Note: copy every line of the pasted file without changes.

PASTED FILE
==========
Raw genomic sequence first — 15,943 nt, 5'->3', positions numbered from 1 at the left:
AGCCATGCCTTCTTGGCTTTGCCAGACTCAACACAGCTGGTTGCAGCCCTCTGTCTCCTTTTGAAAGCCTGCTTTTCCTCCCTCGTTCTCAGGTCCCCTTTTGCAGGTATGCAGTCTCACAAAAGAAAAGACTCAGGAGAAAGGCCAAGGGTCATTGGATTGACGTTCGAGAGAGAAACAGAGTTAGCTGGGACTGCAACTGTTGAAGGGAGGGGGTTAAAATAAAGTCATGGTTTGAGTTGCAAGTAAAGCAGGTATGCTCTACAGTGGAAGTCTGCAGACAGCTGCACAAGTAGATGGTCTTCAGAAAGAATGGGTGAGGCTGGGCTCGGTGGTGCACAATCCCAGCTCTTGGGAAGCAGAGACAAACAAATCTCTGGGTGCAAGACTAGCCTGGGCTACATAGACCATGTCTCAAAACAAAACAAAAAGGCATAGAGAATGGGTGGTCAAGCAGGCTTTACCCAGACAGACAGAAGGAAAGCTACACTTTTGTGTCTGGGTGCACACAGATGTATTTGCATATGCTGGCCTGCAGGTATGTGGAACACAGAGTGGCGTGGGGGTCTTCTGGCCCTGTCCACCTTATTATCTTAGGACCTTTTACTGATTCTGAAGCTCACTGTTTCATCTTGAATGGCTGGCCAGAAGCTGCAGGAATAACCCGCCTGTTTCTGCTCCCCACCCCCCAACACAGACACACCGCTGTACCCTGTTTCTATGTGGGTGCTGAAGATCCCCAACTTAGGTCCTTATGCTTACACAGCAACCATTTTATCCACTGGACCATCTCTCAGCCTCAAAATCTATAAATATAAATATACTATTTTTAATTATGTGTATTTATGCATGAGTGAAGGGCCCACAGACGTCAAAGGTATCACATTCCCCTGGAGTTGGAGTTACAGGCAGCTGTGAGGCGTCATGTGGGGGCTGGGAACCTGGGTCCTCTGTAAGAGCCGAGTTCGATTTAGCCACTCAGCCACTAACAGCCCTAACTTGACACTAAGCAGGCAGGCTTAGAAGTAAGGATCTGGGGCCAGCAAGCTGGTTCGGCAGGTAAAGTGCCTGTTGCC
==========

Raw genomic sequence first — 15,943 nt, 5'->3', positions numbered from 1 at the left:
AGCCATGCCTTCTTGGCTTTGCCAGACTCAACACAGCTGGTTGCAGCCCTCTGTCTCCTTTTGAAAGCCTGCTTTTCCTCCCTCGTTCTCAGGTCCCCTTTTGCAGGTATGCAGTCTCACAAAAGAAAAGACTCAGGAGAAAGGCCAAGGGTCATTGGATTGACGTTCGAGAGAGAAACAGAGTTAGCTGGGACTGCAACTGTTGAAGGGAGGGGGTTAAAATAAAGTCATGGTTTGAGTTGCAAGTAAAGCAGGTATGCTCTACAGTGGAAGTCTGCAGACAGCTGCACAAGTAGATGGTCTTCAGAAAGAATGGGTGAGGCTGGGCTCGGTGGTGCACAATCCCAGCTCTTGGGAAGCAGAGACAAACAAATCTCTGGGTGCAAGACTAGCCTGGGCTACATAGACCATGTCTCAAAACAAAACAAAAAGGCATAGAGAATGGGTGGTCAAGCAGGCTTTACCCAGACAGACAGAAGGAAAGCTACACTTTTGTGTCTGGGTGCACACAGATGTATTTGCATATGCTGGCCTGCAGGTATGTGGAACACAGAGTGGCGTGGGGGTCTTCTGGCCCTGTCCACCTTATTATCTTAGGACCTTTTACTGATTCTGAAGCTCACTGTTTCATCTTGAATGGCTGGCCAGAAGCTGCAGGAATAACCCGCCTGTTTCTGCTCCCCACCCCCCAACACAGACACACCGCTGTACCCTGTTTCTATGTGGGTGCTGAAGATCCCCAACTTAGGTCCTTATGCTTACACAGCAACCATTTTATCCACTGGACCATCTCTCAGCCTCAAAATCTATAAATATAAATATACTATTTTTAATTATGTGTATTTATGCATGAGTGAAGGGCCCACAGACGTCAAAGGTATCACATTCCCCTGGAGTTGGAGTTACAGGCAGCTGTGAGGCGTCATGTGGGGGCTGGGAACCTGGGTCCTCTGTAAGAGCCGAGTTCGATTTAGCCACTCAGCCACTAACAGCCCTAACTTGACACTAAGCAGGCAGGCTTAGAAGTAAGGATCTGGGGCCAGCAAGCTGGTTCGGCAGGTAAAGTGCCTGTTGCC